At this stage people accept responsibility to change their behavior. They evaluate and select techniques for behavioral change. Characteristics of this stage include: developing a plan to make the needed changes; building confidence and commitment to change; and having the intention to change within one month. We might describe this person as willing to change and anticipating of the benefits of change.
This is where you block out the scammer and report their actions.
Stage #4: Action – Changing Your Mindset
At this stage people engage in self-directed behavioral change efforts while gaining new insights and developing new skills. Although these change efforts are self-directed, outside help may be sought. This might include rehab or therapy. Characteristics of this stage include: consciously choosing new behavior; learning to overcome the tendencies toward unwanted behavior; and engaging in change actions for less than six months. We might describe this person as enthusiastically embracing change and gaining momentum.
You will need to recognize the behavior in yourself that led to the scam, and modify your outlook and behavior going forward to work on preventing this from happening again.
Stage #5: Maintenance – Avoiding Scams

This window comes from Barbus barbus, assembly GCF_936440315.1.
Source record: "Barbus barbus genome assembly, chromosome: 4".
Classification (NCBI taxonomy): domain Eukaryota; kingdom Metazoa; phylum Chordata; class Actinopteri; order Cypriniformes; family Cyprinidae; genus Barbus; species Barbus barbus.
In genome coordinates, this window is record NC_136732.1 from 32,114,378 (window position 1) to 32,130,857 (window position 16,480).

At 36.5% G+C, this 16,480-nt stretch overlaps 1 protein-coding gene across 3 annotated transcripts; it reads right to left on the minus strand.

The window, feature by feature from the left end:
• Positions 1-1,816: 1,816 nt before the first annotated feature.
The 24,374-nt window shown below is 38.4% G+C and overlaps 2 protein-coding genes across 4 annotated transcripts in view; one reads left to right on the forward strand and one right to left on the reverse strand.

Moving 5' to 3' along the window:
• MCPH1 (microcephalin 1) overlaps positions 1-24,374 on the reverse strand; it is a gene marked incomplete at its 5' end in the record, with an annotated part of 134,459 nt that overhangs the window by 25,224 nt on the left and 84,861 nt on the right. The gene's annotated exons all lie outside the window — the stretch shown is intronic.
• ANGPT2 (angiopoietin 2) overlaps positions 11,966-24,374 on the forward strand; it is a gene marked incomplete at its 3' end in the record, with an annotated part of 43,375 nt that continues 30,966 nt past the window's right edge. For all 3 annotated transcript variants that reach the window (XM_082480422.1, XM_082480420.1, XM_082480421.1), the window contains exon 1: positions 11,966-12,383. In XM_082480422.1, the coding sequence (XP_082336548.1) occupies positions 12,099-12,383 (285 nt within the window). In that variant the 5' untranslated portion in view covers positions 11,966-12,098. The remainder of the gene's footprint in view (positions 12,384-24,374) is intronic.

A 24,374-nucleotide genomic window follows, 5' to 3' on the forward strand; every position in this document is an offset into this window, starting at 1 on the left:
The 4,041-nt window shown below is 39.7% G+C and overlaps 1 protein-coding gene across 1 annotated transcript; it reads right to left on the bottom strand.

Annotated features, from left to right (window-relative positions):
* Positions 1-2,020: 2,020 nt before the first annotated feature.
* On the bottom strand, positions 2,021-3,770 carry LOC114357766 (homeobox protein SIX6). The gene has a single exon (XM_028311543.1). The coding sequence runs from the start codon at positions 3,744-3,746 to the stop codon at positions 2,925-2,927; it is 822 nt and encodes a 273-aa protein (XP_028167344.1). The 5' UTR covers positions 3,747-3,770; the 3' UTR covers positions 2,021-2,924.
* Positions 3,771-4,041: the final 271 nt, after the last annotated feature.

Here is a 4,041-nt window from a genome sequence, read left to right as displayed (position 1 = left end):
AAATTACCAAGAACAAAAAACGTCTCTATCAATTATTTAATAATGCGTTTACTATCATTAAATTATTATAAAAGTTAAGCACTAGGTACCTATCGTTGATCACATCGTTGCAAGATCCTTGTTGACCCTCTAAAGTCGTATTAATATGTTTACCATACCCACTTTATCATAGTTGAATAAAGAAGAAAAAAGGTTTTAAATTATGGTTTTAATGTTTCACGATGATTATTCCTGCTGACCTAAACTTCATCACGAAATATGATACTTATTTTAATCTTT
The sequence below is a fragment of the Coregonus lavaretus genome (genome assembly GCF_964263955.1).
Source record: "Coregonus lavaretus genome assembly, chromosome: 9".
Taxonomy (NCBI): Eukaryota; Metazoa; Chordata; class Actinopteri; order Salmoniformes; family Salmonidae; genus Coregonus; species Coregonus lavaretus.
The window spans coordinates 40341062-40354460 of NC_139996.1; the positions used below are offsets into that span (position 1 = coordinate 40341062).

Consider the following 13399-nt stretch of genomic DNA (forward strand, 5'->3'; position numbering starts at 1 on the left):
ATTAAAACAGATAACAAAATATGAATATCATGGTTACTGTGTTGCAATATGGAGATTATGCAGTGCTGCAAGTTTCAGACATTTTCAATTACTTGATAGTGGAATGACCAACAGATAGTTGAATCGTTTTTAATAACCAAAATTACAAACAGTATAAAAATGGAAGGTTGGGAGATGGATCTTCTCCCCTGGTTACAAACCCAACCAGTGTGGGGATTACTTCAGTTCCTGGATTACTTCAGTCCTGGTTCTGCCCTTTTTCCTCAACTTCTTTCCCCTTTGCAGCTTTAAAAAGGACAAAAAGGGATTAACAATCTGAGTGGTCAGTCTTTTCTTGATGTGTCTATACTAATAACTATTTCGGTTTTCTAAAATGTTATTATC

People in the maintenance stage have mastered the ability to sustain new behavior with minimal effort. They have established new behavioral patterns and self-control. Characteristics of this stage include: remaining alert to high-risk situations; maintaining a focus on relapse prevention; and behavioral change that has been sustained six months. We might describe this person as persevering and consolidating their change efforts. They are integrating change into the way they live their life.
While you have performed the recognition and changed your ways, this is not an easy stage. It comes with a negative view of your ability to ever find the right person for you. Unfortunately, this is simply something you will have to live through, regardless of the ultimate success of your search.
Stage #6: Termination – Living Your Life
At the termination stage people have adopted a new self-image consistent with desired behavior and lifestyle. They do not react to temptation in any situation. Characteristics of this stage include: confidence; enjoying self-control; and appreciation of a healthier and happier life. The relapse prevention plan has evolved into the pursuit of a meaningful and healthy lifestyle. As such, relapse into the former way of life becomes almost unthinkable.
This is the stage of acceptance of what has occurred and the willingness to try again, but with your eyes wide open. Though some will never return to online dating having given up. If you do give up, and that is not really a bad reality, it does not mean that you cannot continue your life with the possibilities still there, you should look at living in the real world, and look to more local forms of social engagement rather than online.
Relapse to a prior stage can occur anywhere during this process. For example, someone in the action stage may move back to the contemplation or pre-contemplation stage. This is one of the reasons why scammers will continue to contact you, they know that many can be scammed again since they have not yet fully accepted that they were scammed.